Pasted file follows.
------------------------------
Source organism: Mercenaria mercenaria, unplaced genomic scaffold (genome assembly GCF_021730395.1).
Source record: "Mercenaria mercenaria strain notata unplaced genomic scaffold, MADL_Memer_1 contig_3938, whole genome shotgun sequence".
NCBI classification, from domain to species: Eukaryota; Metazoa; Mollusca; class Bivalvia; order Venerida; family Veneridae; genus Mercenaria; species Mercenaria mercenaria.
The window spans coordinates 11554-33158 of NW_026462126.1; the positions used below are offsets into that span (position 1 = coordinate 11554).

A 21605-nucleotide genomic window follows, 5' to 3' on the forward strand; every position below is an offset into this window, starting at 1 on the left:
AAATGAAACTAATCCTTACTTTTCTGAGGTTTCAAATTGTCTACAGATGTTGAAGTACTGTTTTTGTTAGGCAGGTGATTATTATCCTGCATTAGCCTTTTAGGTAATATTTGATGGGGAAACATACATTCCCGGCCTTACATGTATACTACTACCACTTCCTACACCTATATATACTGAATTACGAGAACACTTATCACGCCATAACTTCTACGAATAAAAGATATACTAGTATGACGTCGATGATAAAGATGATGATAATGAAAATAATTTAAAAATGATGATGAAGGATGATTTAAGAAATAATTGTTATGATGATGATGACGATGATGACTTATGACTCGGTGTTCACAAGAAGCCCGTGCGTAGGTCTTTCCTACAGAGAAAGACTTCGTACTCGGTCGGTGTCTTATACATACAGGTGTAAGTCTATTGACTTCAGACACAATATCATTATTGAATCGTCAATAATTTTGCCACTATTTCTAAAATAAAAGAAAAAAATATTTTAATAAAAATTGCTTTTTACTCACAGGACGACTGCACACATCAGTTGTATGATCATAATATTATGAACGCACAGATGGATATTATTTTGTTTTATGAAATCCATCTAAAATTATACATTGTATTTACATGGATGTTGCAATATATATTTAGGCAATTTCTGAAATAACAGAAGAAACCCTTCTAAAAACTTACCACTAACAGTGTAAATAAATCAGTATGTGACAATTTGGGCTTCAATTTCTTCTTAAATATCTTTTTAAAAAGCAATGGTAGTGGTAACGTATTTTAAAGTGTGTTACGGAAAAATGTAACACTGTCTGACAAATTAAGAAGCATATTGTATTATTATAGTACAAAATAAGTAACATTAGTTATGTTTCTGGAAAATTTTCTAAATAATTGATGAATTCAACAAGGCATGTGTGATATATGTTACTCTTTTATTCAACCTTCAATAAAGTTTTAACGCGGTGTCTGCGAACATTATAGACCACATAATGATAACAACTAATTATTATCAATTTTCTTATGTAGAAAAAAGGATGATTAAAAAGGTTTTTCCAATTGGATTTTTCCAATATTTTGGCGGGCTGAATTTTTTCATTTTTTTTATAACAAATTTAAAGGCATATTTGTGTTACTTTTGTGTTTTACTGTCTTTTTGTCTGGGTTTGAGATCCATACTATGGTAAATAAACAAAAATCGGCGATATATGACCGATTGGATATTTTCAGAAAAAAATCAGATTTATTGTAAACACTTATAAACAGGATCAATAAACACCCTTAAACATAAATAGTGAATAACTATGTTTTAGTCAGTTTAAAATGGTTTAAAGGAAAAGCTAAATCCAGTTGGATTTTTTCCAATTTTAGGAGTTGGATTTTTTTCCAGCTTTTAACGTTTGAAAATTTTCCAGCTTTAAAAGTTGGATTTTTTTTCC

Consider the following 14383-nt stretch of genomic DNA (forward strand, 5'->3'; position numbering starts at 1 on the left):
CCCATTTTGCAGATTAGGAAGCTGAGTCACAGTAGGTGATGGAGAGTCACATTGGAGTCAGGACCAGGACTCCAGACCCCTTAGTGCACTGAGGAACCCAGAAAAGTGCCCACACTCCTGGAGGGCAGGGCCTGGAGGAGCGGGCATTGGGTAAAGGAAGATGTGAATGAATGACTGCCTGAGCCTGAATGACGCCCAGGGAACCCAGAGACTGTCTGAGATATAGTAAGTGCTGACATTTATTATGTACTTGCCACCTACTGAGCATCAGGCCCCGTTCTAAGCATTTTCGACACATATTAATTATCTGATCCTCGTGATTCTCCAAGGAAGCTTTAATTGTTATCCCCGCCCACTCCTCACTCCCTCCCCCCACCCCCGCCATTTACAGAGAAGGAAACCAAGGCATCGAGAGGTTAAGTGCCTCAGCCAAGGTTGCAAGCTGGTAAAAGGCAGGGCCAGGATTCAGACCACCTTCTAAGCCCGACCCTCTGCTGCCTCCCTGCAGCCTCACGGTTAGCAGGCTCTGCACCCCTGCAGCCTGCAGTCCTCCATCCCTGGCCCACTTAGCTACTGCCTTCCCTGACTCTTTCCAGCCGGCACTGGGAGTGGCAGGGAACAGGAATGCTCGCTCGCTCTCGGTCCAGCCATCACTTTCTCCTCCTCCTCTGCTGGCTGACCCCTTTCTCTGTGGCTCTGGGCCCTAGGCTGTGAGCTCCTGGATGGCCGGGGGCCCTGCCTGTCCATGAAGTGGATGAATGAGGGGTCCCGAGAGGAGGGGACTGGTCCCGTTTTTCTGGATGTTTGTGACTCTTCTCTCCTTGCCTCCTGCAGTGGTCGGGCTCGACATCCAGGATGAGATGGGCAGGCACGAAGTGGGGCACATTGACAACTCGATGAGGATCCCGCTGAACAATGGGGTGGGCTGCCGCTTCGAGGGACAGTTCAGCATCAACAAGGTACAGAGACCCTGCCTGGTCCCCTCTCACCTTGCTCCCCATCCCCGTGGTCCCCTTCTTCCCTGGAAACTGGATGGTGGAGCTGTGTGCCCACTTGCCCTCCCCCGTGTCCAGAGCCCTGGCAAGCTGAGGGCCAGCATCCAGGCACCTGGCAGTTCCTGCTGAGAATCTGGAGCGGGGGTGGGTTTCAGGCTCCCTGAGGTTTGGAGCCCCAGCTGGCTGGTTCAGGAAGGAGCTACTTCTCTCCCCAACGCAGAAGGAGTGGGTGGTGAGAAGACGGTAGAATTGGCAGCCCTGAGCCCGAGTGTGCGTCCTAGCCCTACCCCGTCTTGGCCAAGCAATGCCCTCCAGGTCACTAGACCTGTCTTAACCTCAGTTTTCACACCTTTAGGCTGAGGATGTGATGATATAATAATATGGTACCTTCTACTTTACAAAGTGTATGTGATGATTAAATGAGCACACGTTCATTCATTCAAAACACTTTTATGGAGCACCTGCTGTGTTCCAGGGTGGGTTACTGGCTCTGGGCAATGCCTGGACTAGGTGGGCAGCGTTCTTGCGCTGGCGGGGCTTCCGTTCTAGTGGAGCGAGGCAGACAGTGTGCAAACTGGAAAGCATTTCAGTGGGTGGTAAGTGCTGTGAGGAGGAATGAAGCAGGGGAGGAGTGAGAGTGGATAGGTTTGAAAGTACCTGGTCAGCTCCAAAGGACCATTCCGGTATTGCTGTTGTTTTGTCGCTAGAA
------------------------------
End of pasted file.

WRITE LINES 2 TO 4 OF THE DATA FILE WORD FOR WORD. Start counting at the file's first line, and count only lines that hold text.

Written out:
Source record: "Mercenaria mercenaria strain notata unplaced genomic scaffold, MADL_Memer_1 contig_3938, whole genome shotgun sequence".
NCBI classification, from domain to species: Eukaryota; Metazoa; Mollusca; class Bivalvia; order Venerida; family Veneridae; genus Mercenaria; species Mercenaria mercenaria.
The window spans coordinates 11554-33158 of NW_026462126.1; the positions used below are offsets into that span (position 1 = coordinate 11554).